Ugandan police harass journalists over political talk show

New York, March 7, 2006—The Committee to Protect Journalists is very troubled by the recent harassment of journalists at the independent radio station Choice FM in the town of Gulu, in Uganda’s war-scarred north. Police accused the station of being a security threat after a talk show last Wednesday featuring opposition and ruling party candidates in Ugandan municipal elections, according to local journalists.

During the broadcast, the ruling party candidate and incumbent for the Gulu district seat, Walter Ochora Odoch, traded barbs with opposition members and opponent Norbert Mao, who went on to win election. The opposition candidates harshly criticized local civilian and military authorities for alleged corruption and mistreatment of detainees, according to local journalists.

After the program aired, a local court issued a warrant allowing police to search the station’s premises, News Editor Sam Lawino told CPJ. Police confiscated audiotapes and disks and ordered the station to turn over a copy of its license, its programming policy guidelines, and a recording of the broadcast. Managers at the station sought to comply with the order, but they did not have a recording of the broadcast because their equipment malfunctioned, Lawino said. Authorities have not publicly explained the basis for their search and subsequent actions.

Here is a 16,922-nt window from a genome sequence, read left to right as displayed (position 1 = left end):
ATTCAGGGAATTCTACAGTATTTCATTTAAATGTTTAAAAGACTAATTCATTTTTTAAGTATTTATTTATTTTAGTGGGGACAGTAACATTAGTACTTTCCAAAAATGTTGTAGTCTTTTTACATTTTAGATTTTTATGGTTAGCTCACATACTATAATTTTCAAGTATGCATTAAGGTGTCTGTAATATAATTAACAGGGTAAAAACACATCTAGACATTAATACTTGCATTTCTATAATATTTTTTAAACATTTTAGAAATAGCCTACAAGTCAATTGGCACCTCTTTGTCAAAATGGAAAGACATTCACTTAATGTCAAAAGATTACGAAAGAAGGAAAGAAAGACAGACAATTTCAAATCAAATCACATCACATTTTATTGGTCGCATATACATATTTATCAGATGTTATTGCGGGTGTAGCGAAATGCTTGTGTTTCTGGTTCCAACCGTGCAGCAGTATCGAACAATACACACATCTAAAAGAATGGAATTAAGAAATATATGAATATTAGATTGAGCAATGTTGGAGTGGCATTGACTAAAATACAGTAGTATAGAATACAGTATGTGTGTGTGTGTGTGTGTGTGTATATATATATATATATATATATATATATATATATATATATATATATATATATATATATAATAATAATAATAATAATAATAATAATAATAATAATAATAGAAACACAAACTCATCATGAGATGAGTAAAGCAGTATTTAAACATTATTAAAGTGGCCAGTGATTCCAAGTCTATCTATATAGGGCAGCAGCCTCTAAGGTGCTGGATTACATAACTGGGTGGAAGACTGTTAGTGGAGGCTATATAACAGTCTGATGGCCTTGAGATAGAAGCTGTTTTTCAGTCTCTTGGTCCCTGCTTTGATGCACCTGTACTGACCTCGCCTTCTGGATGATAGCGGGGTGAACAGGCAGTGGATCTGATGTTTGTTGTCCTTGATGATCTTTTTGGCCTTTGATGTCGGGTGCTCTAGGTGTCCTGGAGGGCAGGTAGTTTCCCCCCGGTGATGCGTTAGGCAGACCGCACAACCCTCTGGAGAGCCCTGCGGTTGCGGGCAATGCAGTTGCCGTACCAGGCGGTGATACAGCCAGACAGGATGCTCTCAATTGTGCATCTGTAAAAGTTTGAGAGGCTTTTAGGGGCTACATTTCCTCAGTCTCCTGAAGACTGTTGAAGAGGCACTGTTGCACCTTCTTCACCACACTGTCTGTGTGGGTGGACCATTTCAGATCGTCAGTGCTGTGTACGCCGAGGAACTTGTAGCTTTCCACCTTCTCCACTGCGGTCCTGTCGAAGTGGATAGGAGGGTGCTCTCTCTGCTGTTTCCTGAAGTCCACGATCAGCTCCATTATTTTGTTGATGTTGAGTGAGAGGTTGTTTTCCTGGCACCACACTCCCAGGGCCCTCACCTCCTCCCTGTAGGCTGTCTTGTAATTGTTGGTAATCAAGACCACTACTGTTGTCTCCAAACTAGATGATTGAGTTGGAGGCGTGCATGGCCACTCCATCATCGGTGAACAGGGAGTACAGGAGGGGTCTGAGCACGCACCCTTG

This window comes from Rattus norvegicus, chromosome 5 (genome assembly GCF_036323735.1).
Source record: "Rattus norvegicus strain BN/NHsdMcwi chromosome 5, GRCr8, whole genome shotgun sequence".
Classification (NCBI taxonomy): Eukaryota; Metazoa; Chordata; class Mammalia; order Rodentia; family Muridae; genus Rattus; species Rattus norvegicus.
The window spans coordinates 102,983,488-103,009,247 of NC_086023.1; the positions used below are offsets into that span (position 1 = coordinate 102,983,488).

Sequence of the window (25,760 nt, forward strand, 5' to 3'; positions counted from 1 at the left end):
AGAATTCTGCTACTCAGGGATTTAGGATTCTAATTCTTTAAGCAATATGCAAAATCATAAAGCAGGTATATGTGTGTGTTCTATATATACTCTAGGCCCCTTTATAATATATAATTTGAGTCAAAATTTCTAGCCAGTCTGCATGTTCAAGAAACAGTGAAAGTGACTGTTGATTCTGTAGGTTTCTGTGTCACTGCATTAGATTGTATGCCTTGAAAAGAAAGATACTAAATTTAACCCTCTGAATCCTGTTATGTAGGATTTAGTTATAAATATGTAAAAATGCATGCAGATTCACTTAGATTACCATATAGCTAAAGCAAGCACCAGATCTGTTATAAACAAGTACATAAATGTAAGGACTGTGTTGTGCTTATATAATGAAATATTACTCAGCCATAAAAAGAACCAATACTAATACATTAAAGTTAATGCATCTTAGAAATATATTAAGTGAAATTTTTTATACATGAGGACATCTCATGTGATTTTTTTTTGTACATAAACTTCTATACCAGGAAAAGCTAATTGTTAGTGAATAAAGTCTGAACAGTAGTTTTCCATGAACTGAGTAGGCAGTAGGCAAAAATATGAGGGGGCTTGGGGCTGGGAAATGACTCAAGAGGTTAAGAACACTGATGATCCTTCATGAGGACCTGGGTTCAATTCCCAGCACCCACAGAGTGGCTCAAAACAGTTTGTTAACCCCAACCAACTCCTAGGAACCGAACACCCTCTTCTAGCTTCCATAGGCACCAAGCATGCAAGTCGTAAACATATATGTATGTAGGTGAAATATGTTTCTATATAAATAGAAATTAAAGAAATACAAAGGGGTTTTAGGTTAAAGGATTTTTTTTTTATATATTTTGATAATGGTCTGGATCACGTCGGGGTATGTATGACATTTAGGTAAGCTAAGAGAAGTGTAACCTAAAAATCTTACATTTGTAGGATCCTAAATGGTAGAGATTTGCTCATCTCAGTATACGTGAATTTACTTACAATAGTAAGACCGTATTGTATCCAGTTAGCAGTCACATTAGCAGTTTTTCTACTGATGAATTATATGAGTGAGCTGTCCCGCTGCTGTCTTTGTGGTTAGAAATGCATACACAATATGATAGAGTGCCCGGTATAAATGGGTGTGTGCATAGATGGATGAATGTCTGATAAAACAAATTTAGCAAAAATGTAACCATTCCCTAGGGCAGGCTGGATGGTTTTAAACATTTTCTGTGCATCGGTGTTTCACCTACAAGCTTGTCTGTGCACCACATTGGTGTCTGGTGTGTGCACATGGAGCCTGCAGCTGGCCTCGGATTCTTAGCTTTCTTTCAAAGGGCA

On Friday, police arrested Program Manager Martin Ojara Mapenduzi and held him overnight without charge. He was released after paying bail. Police have since threatened to prosecute Mapenduzi and other journalists at the station on charges of failing to turn over all of the documents that were sought.

“It’s outrageous that police are harassing journalists for airing the sort of robust political debate essential to a democracy,” said Ann Cooper, executive director of CPJ. “This harassment must cease immediately, and all journalists in Uganda must be free to do their jobs without fear of reprisal.”

Lawino said that military authorities in Gulu had summoned Mapenduzi in late 2005 and pressured him to stop airing political talk shows on Choice FM. Several local journalists told CPJ they believed police were acting under pressure from the military.